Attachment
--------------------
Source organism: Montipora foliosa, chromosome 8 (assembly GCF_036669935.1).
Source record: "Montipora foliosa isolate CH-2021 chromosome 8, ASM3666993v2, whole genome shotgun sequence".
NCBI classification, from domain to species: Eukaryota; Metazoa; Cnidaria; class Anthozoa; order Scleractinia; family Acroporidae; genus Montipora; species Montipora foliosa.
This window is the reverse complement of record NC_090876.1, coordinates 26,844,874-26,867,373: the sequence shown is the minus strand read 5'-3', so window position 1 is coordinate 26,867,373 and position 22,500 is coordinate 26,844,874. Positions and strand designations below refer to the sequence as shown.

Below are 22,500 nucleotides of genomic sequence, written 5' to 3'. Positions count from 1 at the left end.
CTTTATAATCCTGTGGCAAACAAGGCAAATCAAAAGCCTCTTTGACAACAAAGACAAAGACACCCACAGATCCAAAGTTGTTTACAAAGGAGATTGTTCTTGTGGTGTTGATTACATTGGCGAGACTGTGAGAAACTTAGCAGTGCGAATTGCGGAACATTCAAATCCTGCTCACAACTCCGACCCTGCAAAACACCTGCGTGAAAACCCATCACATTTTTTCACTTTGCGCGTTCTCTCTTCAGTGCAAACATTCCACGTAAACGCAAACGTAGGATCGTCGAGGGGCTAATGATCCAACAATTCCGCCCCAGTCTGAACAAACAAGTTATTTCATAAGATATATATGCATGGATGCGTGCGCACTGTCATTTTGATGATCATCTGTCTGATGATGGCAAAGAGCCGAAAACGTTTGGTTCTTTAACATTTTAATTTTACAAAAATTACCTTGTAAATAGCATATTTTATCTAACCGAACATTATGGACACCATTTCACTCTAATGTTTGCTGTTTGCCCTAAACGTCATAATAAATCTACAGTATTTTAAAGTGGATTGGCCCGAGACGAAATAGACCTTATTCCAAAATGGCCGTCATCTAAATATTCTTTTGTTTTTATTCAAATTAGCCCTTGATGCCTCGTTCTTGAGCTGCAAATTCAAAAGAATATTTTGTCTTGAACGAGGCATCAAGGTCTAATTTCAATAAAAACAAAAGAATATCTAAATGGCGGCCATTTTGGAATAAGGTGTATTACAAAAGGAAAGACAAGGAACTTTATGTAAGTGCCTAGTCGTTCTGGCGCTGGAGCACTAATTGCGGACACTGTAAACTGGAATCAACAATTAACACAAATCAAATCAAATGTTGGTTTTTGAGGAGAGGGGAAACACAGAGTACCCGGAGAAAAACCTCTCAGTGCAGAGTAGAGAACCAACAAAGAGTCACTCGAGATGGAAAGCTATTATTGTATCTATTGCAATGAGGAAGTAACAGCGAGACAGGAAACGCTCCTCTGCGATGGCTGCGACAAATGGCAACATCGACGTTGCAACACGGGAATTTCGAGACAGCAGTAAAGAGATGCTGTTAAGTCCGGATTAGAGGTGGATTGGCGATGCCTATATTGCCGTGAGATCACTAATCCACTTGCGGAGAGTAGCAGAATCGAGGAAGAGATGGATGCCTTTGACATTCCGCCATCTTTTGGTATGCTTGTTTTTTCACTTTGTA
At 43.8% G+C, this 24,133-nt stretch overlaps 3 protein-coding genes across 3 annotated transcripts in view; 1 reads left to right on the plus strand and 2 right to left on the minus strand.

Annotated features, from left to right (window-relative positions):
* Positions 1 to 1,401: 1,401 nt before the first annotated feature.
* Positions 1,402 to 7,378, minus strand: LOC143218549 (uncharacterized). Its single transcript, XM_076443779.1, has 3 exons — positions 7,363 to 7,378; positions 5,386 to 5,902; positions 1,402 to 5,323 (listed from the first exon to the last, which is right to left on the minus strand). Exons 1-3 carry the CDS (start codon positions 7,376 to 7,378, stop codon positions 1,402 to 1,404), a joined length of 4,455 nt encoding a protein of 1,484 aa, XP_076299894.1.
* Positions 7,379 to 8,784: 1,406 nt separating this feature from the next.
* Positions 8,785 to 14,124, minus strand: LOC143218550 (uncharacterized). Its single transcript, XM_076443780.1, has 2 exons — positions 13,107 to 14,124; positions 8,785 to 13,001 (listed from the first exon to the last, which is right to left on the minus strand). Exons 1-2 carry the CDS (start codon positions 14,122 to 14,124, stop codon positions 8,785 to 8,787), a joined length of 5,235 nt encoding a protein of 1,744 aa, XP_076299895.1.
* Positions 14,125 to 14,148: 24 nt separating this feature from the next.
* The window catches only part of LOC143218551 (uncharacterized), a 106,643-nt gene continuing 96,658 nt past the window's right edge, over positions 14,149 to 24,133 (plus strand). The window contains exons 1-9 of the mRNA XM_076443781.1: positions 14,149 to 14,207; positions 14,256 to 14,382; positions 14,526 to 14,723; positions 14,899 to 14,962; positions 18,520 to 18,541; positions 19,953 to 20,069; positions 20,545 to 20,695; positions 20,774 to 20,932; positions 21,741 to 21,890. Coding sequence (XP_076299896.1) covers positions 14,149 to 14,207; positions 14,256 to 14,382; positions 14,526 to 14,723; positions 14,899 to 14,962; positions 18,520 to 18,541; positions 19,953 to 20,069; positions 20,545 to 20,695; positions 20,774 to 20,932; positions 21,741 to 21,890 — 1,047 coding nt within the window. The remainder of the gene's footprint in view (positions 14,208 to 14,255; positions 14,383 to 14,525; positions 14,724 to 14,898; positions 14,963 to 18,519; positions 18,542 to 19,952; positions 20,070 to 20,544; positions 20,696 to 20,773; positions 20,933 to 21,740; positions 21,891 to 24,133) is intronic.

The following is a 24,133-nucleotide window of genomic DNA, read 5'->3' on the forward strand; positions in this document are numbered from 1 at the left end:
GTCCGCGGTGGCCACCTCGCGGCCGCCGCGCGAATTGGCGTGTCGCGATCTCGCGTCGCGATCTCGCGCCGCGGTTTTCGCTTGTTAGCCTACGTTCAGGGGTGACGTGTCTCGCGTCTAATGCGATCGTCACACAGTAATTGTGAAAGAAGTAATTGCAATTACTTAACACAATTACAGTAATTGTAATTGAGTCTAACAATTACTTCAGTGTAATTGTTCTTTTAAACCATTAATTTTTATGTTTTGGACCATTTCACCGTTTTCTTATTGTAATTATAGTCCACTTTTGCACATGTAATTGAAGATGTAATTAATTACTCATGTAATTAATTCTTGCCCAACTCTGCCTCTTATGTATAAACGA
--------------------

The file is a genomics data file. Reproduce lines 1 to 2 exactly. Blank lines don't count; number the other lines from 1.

Source organism: Montipora foliosa, chromosome 8 (assembly GCF_036669935.1).
Source record: "Montipora foliosa isolate CH-2021 chromosome 8, ASM3666993v2, whole genome shotgun sequence".